In this issue, the implications of repealing the ACA and what replacement might look like, a look back at Martin Luther King and poverty, and philanthropy trends for 2017.
Let's start with a cartoon from Clay Bennett of the Chattanooga Times:
Many healthcare watchers have some gripe with the Affordable Care Act. It was a hot mess of legislation that twisted and turned with the aim lowering costs and covering as many people without current coverage as possible. It survived numerous legal challenges since passing in 2010 but is likely to die in 2017 with the GOP-controlled Congress and making a new attempt to repeal it.
There are many experts, as Politifact explains here, that go into great details about what repeal would mean without a replace strategy for the insurance industry, the federal budget and folks who have started to reap the benefits of expanded coverage. However, these arguments just skate by the challenges of people who have little choice in decisions about health and economic prosperity. According to some studies, medical expenses ranks as one of the highest reasons for filing for bankruptcy. As the New York Times recently reported:
In the new poll, conducted by The New York Times and the Kaiser Family Foundation, roughly 20 percent of people under age 65 with health insurance nonetheless reported having problems paying their medical bills over the last year. By comparison, 53 percent of people without insurance said the same.
These financial vulnerabilities reflect the high costs of health care in the United States, the most expensive place in the world to get sick. They also highlight a substantial shift in the nature of health insurance. Since the late 1990s, insurance plans have begun asking their customers to pay an increasingly greater share of their bills out of pocket though rising deductibles and co-payments...
The health law has led to a decline in the number of Americans suffering financial stress from health problems, thanks to the new options for receiving coverage, especially for the poor. But the problem is still widespread, touching roughly a quarter of Americans under 65, when the insured and uninsured are looked at together.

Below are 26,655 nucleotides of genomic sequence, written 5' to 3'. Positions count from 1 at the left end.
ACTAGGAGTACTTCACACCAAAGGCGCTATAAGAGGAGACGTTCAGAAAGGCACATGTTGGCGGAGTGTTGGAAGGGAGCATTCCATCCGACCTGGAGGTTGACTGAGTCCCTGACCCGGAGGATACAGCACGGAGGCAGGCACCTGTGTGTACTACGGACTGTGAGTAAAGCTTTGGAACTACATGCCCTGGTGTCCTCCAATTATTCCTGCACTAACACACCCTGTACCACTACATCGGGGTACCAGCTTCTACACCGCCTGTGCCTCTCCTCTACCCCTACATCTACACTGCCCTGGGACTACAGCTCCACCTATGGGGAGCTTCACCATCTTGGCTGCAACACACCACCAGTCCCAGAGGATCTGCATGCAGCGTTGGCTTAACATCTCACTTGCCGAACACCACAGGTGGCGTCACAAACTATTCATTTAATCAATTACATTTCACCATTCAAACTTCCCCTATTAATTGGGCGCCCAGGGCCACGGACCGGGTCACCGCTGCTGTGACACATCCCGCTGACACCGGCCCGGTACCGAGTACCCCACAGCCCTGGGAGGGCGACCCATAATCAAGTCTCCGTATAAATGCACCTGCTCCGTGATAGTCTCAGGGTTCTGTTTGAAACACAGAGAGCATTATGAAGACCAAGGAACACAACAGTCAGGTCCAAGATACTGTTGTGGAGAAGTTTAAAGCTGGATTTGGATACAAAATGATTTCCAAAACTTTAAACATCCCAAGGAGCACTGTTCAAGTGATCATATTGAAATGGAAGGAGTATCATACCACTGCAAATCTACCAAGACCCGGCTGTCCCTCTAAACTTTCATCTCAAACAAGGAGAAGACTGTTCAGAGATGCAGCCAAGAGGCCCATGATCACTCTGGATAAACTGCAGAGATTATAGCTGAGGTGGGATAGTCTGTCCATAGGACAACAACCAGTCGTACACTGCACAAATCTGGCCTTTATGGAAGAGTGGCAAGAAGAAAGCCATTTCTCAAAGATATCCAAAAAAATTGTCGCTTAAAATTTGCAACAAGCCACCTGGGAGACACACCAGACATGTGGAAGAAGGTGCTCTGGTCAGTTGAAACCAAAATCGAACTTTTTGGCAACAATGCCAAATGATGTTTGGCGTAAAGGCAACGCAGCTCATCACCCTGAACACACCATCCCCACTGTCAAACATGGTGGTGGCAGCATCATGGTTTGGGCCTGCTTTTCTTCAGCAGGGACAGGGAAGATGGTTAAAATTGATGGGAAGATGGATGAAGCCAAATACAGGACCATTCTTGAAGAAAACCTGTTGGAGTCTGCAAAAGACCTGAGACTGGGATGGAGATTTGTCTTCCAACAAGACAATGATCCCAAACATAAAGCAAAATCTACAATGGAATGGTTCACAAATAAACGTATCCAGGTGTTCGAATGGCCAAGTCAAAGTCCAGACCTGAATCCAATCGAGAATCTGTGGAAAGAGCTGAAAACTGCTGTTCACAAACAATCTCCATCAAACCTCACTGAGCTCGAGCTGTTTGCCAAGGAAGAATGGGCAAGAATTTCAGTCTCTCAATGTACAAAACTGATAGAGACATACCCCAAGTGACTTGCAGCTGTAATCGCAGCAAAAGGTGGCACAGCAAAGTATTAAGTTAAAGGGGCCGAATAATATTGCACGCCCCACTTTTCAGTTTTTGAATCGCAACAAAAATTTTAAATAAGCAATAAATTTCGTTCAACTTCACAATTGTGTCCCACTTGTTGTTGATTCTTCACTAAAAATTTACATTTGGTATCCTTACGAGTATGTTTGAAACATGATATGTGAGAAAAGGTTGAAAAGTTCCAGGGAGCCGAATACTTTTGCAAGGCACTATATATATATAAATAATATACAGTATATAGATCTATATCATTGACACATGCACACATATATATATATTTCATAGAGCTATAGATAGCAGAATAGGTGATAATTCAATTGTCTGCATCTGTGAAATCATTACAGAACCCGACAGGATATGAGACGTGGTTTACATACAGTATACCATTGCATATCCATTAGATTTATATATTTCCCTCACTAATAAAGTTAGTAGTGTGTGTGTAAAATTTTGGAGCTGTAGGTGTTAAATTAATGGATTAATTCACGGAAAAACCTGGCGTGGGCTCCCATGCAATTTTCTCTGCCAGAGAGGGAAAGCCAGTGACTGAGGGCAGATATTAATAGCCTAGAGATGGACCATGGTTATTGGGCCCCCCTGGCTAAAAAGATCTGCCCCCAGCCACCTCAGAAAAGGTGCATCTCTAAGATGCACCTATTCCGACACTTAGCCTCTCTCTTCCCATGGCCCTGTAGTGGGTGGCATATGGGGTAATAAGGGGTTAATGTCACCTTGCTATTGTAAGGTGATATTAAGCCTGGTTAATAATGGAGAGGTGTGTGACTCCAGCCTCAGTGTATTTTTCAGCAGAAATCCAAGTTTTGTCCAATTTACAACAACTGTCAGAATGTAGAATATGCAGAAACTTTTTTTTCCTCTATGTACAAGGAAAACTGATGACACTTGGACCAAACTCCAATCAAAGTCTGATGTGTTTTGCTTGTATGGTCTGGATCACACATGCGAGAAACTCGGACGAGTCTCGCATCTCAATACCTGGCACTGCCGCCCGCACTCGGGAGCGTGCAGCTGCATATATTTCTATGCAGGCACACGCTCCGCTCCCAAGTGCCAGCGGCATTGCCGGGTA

Late last year Kaiser noted that poor people still face one of the most daunting coverage gaps:
As of September 2016, 19 states had not expanded their programs. Medicaid eligibility for adults in states that did not expand their programs is quite limited: the median income limit for parents in 2016 is just 44% of poverty, or an annual income of $8,870 a year for a family of three, and in nearly all states not expanding, childless adults remain ineligible.2 Further, because the ACA envisioned low-income people receiving coverage through Medicaid, it does not provide financial assistance to people below poverty for other coverage options. As a result, in states that do not expand Medicaid, many adults fall into a “coverage gap” of having incomes above Medicaid eligibility limits but below the lower limit for Marketplace premium tax credits (Figure 1).
Poor people also often also face life-long health challenges that coincide with being poor USAToday's Lisa Eposita reported:
Between 10 and nearly 15 years – that's the difference in life expectancy between the poorest and richest people in the United States, according to findings just published online in the medical journal JAMA. In the huge, long-term study encompassing 1.4 billion Americans, researchers matched income levels and mortality data between 1999 and 2014 to reach their conclusion...Gaps like this come as no surprise to Dr. James Duffee, who's been a community pediatrician in Springfield, Ohio, for more than 20 years, serving mostly low-income children and families. "Poverty is a negative, independent factor that influences lifelong health," he says. "Through the science of toxic stress, we understand that early childhood adversity and poverty is a factor that affects not only brain architecture and [neurologic and endocrine] function, but affects the probability of lifelong illness, including cardiac disease and diabetes."